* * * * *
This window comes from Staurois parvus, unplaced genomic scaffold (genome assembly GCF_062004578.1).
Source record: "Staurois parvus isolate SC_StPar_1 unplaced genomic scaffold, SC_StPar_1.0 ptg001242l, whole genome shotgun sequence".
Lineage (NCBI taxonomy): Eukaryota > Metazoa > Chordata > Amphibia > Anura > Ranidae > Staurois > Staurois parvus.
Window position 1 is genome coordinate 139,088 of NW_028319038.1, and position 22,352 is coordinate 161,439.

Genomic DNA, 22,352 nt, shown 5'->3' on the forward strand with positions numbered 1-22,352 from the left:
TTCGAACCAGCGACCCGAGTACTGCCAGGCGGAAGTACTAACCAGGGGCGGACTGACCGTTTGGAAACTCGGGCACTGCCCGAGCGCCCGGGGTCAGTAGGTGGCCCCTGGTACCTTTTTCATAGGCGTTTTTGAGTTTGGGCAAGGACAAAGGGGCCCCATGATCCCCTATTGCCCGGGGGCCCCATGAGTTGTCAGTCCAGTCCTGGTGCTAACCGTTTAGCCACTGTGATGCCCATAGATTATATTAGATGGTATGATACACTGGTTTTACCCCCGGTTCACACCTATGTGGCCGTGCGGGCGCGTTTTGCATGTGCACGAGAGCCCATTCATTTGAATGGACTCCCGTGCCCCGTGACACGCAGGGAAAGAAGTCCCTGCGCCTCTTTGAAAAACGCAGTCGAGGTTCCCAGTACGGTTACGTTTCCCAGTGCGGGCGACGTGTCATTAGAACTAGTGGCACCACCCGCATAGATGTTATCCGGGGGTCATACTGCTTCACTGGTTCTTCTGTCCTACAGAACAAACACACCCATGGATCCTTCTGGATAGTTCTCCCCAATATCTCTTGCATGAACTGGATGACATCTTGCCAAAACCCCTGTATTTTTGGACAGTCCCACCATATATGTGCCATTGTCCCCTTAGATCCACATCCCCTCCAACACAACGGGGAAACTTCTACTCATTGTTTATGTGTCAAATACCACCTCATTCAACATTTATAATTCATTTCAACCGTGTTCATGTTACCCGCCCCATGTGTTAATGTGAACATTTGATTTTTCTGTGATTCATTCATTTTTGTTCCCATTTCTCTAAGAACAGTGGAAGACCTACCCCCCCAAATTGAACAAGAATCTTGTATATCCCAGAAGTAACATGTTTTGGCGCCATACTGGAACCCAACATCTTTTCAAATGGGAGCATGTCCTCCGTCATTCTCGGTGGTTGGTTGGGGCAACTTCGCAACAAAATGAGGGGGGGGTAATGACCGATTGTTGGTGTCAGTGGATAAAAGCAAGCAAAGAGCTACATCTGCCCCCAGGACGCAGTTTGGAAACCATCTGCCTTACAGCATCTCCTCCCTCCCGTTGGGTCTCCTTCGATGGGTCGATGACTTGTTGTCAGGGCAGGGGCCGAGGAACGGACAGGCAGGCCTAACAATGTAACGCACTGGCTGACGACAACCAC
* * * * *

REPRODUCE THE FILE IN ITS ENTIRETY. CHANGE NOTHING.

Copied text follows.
This window comes from Staurois parvus, unplaced genomic scaffold (genome assembly GCF_062004578.1).
Source record: "Staurois parvus isolate SC_StPar_1 unplaced genomic scaffold, SC_StPar_1.0 ptg001242l, whole genome shotgun sequence".
Lineage (NCBI taxonomy): Eukaryota > Metazoa > Chordata > Amphibia > Anura > Ranidae > Staurois > Staurois parvus.
Window position 1 is genome coordinate 139,088 of NW_028319038.1, and position 22,352 is coordinate 161,439.

Genomic DNA, 22,352 nt, shown 5'->3' on the forward strand with positions numbered 1-22,352 from the left:
TTCGAACCAGCGACCCGAGTACTGCCAGGCGGAAGTACTAACCAGGGGCGGACTGACCGTTTGGAAACTCGGGCACTGCCCGAGCGCCCGGGGTCAGTAGGTGGCCCCTGGTACCTTTTTCATAGGCGTTTTTGAGTTTGGGCAAGGACAAAGGGGCCCCATGATCCCCTATTGCCCGGGGGCCCCATGAGTTGTCAGTCCAGTCCTGGTGCTAACCGTTTAGCCACTGTGATGCCCATAGATTATATTAGATGGTATGATACACTGGTTTTACCCCCGGTTCACACCTATGTGGCCGTGCGGGCGCGTTTTGCATGTGCACGAGAGCCCATTCATTTGAATGGACTCCCGTGCCCCGTGACACGCAGGGAAAGAAGTCCCTGCGCCTCTTTGAAAAACGCAGTCGAGGTTCCCAGTACGGTTACGTTTCCCAGTGCGGGCGACGTGTCATTAGAACTAGTGGCACCACCCGCATAGATGTTATCCGGGGGTCATACTGCTTCACTGGTTCTTCTGTCCTACAGAACAAACACACCCATGGATCCTTCTGGATAGTTCTCCCCAATATCTCTTGCATGAACTGGATGACATCTTGCCAAAACCCCTGTATTTTTGGACAGTCCCACCATATATGTGCCATTGTCCCCTTAGATCCACATCCCCTCCAACACAACGGGGAAACTTCTACTCATTGTTTATGTGTCAAATACCACCTCATTCAACATTTATAATTCATTTCAACCGTGTTCATGTTACCCGCCCCATGTGTTAATGTGAACATTTGATTTTTCTGTGATTCATTCATTTTTGTTCCCATTTCTCTAAGAACAGTGGAAGACCTACCCCCCCAAATTGAACAAGAATCTTGTATATCCCAGAAGTAACATGTTTTGGCGCCATACTGGAACCCAACATCTTTTCAAATGGGAGCATGTCCTCCGTCATTCTCGGTGGTTGGTTGGGGCAACTTCGCAACAAAATGAGGGGGGGGTAATGACCGATTGTTGGTGTCAGTGGATAAAAGCAAGCAAAGAGCTACATCTGCCCCCAGGACGCAGTTTGGAAACCATCTGCCTTACAGCATCTCCTCCCTCCCGTTGGGTCTCCTTCGATGGGTCGATGACTTGTTGTCAGGGCAGGGGCCGAGGAACGGACAGGCAGGCCTAACAATGTAACGCACTGGCTGACGACAACCAC